The thttpd configuration file would look like this, and would be located in /etc/thttpd/sites/static.steve.org.uk:


(I wrote a trivial script to stop/start all the sites en mass, and removed the default thttpd init script, logrotation job, and similar things.)

How did I decide which port to run this instance under? By taking the UID of the user:

steve@skx:~$ id s-static
uid=1008(s-static) gid=1009(s-static) groups=1009(s-static)

With this in place I could then update the Apache configuration file from serving the site directly to merely proxying to the back-end server:

<VirtualHost *>
    ServerName  static.steve.org.uk

    # Proxy ACL
    <Proxy *>
        Order allow,deny
        Allow from all

    # Proxy directives
    ProxyPass          /   http://localhost:1008/
    ProxyPassReverse   /   http://localhost:1008/
    ProxyPreserveHost on

So was that all there is to it? Sadly not. There were a couple of minor issues, some of which were:


I have various cron-jobs in my main steve account which previously updated blog indexes, etc. (I use namazu2 to make my blog searchable.)

I had to change the ownership of the existing indexes, the scripts themselves, and move the cronjob to the new s-blog user.

cross-user dependencies

I run a couple of sites which pull in content from other locations. For example a couple of list summaries, and archives. These are generally fed from a ~/.procmail snippet under my primary login.

Since my primary login no longer owns the web-tree it is no longer able to update things directly. Instead I had to duplicate a couple of subscriptions and move this work under the UID of the site-owner.

I'm no longer running apache

For a day or two I'd forgotten I was using the apache facility to include snippets in my site; such as links to my wishlist.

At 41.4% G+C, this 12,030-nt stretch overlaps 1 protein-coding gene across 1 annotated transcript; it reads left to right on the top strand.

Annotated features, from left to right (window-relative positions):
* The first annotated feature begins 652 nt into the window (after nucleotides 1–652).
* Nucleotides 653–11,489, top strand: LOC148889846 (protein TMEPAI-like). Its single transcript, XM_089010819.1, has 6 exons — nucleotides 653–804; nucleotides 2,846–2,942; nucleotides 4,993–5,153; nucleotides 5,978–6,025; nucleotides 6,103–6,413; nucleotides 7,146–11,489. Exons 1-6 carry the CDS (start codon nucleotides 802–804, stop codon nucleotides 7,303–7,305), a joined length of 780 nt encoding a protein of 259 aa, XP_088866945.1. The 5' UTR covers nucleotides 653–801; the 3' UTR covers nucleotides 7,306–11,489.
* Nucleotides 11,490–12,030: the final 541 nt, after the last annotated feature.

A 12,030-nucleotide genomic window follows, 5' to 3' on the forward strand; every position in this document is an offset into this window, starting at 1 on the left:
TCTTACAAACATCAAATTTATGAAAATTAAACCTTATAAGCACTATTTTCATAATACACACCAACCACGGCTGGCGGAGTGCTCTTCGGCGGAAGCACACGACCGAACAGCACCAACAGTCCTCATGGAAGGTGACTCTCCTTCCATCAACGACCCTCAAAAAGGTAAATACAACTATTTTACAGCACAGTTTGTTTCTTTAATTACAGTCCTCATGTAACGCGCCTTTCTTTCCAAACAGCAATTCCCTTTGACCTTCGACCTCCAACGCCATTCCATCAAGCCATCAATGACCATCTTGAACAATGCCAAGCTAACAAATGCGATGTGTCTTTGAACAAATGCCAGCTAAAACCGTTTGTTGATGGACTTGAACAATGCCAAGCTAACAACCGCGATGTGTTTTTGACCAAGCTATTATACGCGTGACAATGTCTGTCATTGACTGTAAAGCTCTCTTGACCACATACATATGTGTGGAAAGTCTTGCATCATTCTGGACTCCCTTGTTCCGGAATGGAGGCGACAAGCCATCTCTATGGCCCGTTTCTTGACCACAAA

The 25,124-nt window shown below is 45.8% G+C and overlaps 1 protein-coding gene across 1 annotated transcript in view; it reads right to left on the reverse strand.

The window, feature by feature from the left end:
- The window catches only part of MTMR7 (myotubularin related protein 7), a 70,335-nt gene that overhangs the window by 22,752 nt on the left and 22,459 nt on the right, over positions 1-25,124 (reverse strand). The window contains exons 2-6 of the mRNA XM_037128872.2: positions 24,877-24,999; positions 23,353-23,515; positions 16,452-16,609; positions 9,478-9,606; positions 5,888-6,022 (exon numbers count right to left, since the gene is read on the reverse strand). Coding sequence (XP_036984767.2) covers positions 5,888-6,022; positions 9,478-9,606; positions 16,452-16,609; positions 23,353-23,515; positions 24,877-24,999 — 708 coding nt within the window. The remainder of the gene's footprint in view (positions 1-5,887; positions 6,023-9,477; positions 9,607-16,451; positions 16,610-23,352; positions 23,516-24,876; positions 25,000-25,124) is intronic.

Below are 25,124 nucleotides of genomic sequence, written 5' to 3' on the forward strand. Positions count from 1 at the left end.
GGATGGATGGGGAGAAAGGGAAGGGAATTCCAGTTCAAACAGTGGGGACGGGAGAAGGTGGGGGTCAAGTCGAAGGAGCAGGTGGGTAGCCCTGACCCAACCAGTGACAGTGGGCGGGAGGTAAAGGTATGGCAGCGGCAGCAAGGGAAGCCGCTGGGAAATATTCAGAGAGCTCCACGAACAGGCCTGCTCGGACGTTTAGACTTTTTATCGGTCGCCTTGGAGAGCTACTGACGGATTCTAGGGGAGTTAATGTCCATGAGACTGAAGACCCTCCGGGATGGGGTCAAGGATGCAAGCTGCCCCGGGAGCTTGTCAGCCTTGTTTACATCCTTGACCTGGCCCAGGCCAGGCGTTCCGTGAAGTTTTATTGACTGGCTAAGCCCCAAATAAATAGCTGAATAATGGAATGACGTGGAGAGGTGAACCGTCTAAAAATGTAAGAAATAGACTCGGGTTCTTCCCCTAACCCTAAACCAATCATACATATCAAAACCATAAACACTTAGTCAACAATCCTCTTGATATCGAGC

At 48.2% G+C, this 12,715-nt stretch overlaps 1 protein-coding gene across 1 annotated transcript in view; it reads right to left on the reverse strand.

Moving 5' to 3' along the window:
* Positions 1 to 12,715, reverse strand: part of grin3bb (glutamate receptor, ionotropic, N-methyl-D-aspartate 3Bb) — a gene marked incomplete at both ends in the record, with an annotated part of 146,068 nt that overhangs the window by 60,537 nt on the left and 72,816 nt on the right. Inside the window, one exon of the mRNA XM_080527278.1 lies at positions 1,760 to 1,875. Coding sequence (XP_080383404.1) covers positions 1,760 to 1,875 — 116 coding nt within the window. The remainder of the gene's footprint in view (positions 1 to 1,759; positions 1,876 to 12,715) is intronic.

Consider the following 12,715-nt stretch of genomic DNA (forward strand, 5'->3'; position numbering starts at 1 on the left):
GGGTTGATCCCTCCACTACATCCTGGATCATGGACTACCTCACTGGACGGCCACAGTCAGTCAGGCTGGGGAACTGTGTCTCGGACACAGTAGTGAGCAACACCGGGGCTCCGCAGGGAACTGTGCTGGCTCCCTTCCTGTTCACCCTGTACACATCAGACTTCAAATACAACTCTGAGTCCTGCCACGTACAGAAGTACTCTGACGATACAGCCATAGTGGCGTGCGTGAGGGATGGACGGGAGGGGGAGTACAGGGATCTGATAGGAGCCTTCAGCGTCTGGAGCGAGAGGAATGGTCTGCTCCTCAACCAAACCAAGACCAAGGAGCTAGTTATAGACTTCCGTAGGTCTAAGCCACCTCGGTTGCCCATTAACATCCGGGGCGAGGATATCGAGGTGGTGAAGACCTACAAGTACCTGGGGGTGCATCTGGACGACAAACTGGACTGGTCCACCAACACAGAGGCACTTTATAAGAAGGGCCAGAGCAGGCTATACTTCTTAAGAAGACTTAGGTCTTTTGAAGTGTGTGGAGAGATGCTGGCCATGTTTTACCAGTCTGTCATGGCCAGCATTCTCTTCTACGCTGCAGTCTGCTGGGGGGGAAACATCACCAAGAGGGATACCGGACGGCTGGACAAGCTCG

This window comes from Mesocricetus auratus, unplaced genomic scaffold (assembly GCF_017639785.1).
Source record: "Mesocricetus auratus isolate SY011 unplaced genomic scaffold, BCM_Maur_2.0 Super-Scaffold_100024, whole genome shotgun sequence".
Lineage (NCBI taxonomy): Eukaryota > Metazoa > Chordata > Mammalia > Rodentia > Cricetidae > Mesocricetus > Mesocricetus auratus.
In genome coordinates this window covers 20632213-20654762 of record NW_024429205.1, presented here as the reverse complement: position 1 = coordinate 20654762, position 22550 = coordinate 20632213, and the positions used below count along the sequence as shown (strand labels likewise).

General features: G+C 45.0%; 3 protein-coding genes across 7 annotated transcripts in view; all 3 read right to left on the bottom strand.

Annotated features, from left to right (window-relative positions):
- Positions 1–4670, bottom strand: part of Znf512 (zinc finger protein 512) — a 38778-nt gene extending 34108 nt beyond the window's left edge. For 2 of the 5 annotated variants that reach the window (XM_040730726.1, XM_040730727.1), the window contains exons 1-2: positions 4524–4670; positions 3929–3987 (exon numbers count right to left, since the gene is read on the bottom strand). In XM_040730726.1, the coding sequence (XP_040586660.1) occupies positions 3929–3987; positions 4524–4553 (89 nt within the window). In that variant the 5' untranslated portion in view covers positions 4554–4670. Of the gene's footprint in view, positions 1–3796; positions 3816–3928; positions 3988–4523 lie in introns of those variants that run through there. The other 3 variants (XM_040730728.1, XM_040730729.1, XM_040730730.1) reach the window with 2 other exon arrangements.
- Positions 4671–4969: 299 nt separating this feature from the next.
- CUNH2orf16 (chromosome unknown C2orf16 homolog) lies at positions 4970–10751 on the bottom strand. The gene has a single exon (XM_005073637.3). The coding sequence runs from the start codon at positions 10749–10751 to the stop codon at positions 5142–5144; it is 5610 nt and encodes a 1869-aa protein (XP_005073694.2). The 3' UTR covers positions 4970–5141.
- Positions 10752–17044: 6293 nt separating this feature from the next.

Since I'm not using Apache in the back-end server-parsed files no longer work. Happily I'm using a simple template-based setup for my main sites, so I updated the template-parser to understand "##include ./path/to/file". For example this source file produces my donation page.

The upshot is my "static" site is even more static, which is a good thing.

uploads are harder

Several of my domains host entirely static content which is generated on my main desktop machine, and then uploaded via rsync post-build.

I had to add some more accounts and configure SSH keys, then update the uploading routines/Makefiles appropriately. Not a major annoyance, but suddenly my sshd_config file has gone from "PermitUser steve,backup" to including many additional accounts.

The single biggest pain was handling my my mercurial repositories - overhauling that took a bit of creativity to ensure that nothing was broken for existing or new checkouts. I wish that a backport of mercurial-server was trivial because I'd love to be using that.

In general though watching the thttpd logs has been sufficient to spot problems. I had to tweak things a little to generate statistics properly, but otherwise all is good.

Why thttpd? Well small, lightweight, and the ability to run CGI scripts. Something missing from nginx for example.

I'm still aiming to remove apache2 from the front-end - it is mostly just a dumb proxy, but it does perform some ACL operations and expand mod_rewrite rules. I could port those to another engine .. but not today.

The most likely candidates are nginx, perlbal, or lighttpd - each of these should be capable of doing simple ACL checks, and performing mod_rewrite-like rules.

ObFilm: Mallrats